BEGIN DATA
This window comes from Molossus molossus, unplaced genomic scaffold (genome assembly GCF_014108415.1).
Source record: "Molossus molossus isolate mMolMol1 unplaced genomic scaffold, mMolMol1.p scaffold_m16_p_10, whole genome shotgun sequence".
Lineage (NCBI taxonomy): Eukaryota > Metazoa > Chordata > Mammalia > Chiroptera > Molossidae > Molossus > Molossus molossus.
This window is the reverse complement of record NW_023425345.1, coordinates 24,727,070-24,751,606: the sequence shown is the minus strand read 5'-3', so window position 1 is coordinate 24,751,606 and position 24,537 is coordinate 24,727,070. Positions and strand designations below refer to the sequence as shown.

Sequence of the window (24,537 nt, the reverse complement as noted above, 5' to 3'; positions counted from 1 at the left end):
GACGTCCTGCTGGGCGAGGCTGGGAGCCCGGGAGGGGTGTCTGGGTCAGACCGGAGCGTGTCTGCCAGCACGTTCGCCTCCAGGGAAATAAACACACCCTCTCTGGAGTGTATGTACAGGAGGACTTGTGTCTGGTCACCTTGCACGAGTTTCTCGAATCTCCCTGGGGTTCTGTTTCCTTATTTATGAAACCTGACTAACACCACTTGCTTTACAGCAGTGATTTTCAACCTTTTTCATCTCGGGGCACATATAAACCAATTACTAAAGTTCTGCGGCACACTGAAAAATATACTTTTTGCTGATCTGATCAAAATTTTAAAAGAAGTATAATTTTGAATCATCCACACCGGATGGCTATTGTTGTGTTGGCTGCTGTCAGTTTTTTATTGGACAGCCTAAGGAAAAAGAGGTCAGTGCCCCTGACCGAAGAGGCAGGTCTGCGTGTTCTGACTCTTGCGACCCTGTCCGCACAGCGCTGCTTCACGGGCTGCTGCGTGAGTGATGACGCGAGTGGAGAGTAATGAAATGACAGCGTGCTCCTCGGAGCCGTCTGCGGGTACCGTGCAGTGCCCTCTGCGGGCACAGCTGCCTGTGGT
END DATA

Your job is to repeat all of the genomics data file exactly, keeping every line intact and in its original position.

This window comes from Molossus molossus, unplaced genomic scaffold (genome assembly GCF_014108415.1).
Source record: "Molossus molossus isolate mMolMol1 unplaced genomic scaffold, mMolMol1.p scaffold_m16_p_10, whole genome shotgun sequence".
Lineage (NCBI taxonomy): Eukaryota > Metazoa > Chordata > Mammalia > Chiroptera > Molossidae > Molossus > Molossus molossus.
This window is the reverse complement of record NW_023425345.1, coordinates 24,727,070-24,751,606: the sequence shown is the minus strand read 5'-3', so window position 1 is coordinate 24,751,606 and position 24,537 is coordinate 24,727,070. Positions and strand designations below refer to the sequence as shown.

Sequence of the window (24,537 nt, the reverse complement as noted above, 5' to 3'; positions counted from 1 at the left end):
GACGTCCTGCTGGGCGAGGCTGGGAGCCCGGGAGGGGTGTCTGGGTCAGACCGGAGCGTGTCTGCCAGCACGTTCGCCTCCAGGGAAATAAACACACCCTCTCTGGAGTGTATGTACAGGAGGACTTGTGTCTGGTCACCTTGCACGAGTTTCTCGAATCTCCCTGGGGTTCTGTTTCCTTATTTATGAAACCTGACTAACACCACTTGCTTTACAGCAGTGATTTTCAACCTTTTTCATCTCGGGGCACATATAAACCAATTACTAAAGTTCTGCGGCACACTGAAAAATATACTTTTTGCTGATCTGATCAAAATTTTAAAAGAAGTATAATTTTGAATCATCCACACCGGATGGCTATTGTTGTGTTGGCTGCTGTCAGTTTTTTATTGGACAGCCTAAGGAAAAAGAGGTCAGTGCCCCTGACCGAAGAGGCAGGTCTGCGTGTTCTGACTCTTGCGACCCTGTCCGCACAGCGCTGCTTCACGGGCTGCTGCGTGAGTGATGACGCGAGTGGAGAGTAATGAAATGACAGCGTGCTCCTCGGAGCCGTCTGCGGGTACCGTGCAGTGCCCTCTGCGGGCACAGCTGCCTGTGGT